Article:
Saudi Arabia’s most senior Islamic cleric has condemned women who mingled unveiled among men at a business conference this week, saying their actions could cause “evil and catastrophe”.
Sheikh Abdulaziz bin Abdullah al-Sheikh, the grand mufti of the desert kingdom, made his comments after the country’s top businesswoman called for reform and pictures of her supporters – without headscarves – appeared on newspaper front pages.
“Allowing women to mix with men is the root of every evil and catastrophe,” he said. “It is highly punishable. Mixing of men and women is a reason for greater decadence and adultery.
“This is prohibited for all. I severely condemn this matter and warn of grave consequences. I am pained by such shameful behaviour in the country of the two holy mosques [Mecca and Medina].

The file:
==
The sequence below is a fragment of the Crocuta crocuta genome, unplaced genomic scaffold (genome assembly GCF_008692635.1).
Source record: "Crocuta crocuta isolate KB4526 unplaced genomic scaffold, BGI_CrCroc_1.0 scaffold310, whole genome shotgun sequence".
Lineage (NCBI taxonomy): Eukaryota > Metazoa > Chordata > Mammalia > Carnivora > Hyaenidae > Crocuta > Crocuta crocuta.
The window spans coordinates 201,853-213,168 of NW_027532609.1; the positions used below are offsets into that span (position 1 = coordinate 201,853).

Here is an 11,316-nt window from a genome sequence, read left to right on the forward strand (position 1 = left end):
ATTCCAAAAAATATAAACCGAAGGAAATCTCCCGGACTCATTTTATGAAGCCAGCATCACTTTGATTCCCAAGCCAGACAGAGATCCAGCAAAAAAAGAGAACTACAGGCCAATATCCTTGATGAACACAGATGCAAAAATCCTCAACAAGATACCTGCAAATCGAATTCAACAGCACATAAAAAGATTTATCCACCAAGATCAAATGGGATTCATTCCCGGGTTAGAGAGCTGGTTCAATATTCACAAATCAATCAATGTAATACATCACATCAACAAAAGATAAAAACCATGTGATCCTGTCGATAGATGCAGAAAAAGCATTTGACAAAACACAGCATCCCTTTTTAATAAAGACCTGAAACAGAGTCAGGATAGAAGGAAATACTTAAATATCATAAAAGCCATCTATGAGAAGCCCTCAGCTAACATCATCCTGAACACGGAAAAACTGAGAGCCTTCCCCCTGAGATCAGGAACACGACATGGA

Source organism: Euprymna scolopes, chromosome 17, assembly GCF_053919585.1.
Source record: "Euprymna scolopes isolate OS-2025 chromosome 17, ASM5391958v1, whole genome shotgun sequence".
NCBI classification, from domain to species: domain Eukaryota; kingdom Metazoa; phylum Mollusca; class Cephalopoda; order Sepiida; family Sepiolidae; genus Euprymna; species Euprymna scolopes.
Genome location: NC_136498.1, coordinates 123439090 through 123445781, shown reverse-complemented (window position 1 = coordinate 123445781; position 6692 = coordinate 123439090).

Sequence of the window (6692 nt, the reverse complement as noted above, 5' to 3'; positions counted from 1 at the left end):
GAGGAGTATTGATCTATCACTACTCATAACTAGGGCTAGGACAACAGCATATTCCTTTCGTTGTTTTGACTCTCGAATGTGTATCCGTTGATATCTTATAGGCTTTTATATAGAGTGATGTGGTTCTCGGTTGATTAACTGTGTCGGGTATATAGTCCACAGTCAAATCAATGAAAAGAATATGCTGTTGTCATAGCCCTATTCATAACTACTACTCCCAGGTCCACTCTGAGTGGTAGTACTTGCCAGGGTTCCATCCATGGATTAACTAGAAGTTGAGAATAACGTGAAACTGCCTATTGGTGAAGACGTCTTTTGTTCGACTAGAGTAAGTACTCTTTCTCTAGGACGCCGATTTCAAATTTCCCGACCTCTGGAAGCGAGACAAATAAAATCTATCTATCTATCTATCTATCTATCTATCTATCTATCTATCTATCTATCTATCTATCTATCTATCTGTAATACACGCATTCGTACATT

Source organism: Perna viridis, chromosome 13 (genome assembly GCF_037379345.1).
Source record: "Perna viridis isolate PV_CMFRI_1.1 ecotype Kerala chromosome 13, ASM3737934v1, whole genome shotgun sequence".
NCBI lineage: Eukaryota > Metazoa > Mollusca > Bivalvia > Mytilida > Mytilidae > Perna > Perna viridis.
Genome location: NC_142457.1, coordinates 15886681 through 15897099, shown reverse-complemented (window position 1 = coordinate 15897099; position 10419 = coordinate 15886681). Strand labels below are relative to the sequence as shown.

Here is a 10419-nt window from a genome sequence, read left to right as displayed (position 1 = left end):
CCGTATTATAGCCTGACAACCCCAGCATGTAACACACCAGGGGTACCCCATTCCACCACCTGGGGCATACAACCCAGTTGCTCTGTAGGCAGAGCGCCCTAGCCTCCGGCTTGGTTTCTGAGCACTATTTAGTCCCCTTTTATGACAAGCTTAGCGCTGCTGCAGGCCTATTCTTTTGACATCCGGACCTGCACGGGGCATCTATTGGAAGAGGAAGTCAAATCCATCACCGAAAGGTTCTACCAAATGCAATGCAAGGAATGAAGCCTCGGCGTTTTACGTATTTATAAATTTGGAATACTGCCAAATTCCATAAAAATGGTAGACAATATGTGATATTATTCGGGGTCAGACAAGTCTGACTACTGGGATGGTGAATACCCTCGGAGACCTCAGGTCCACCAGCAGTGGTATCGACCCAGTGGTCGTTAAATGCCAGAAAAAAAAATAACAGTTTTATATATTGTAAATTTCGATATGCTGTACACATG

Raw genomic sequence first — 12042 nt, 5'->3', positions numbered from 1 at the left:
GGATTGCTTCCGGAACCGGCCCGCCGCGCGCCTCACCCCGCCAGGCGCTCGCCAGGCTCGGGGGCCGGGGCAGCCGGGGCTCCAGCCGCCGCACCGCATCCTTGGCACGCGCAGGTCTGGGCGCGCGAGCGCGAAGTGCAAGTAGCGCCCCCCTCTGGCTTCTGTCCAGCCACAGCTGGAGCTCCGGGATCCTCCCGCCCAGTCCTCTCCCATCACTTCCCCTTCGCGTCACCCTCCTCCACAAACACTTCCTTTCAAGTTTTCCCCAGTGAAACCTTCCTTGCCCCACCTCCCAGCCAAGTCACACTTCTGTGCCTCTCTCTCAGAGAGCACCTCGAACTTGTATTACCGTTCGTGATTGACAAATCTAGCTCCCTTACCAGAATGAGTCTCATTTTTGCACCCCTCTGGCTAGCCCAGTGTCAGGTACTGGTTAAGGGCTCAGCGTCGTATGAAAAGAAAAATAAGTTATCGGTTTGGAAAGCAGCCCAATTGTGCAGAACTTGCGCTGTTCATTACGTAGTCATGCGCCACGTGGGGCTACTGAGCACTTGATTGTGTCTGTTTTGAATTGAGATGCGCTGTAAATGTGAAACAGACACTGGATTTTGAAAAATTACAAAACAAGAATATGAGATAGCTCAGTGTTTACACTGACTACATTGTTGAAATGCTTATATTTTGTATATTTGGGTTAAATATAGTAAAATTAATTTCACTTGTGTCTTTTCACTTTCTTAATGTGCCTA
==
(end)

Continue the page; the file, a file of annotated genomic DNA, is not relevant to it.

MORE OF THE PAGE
Analysts said the mufti’s declaration, which also condemned women who did not wear “the Islamic hijab ordered by God”, was a clear attempt by religious authorities to limit political reforms.
Jeddah’s annual three-day Economic Forum had opened with a call for change by the country’s most prominent businesswoman, Lubna al-Olayan, the chief executive of Olayan Financing Company.
“Without real change there can be no real progress. If we in Saudi Arabia want to progress we have no choice but to embrace change,” she said to sustained applause at what is billed as the Middle East’s leading think tank.
Three hundred mostly unveiled businesswomen, separated by screens from 1,000 businessmen, watched her performance in awe. Inspired by her call for change, dozens stepped up to the microphone to praise her.
Such was the impact of her unprecedented speech that her photograph and those of other women at the conference were splashed across the strictly Muslim kingdom’s front pages, crediting her with striking a major blow for the liberation of Saudi women.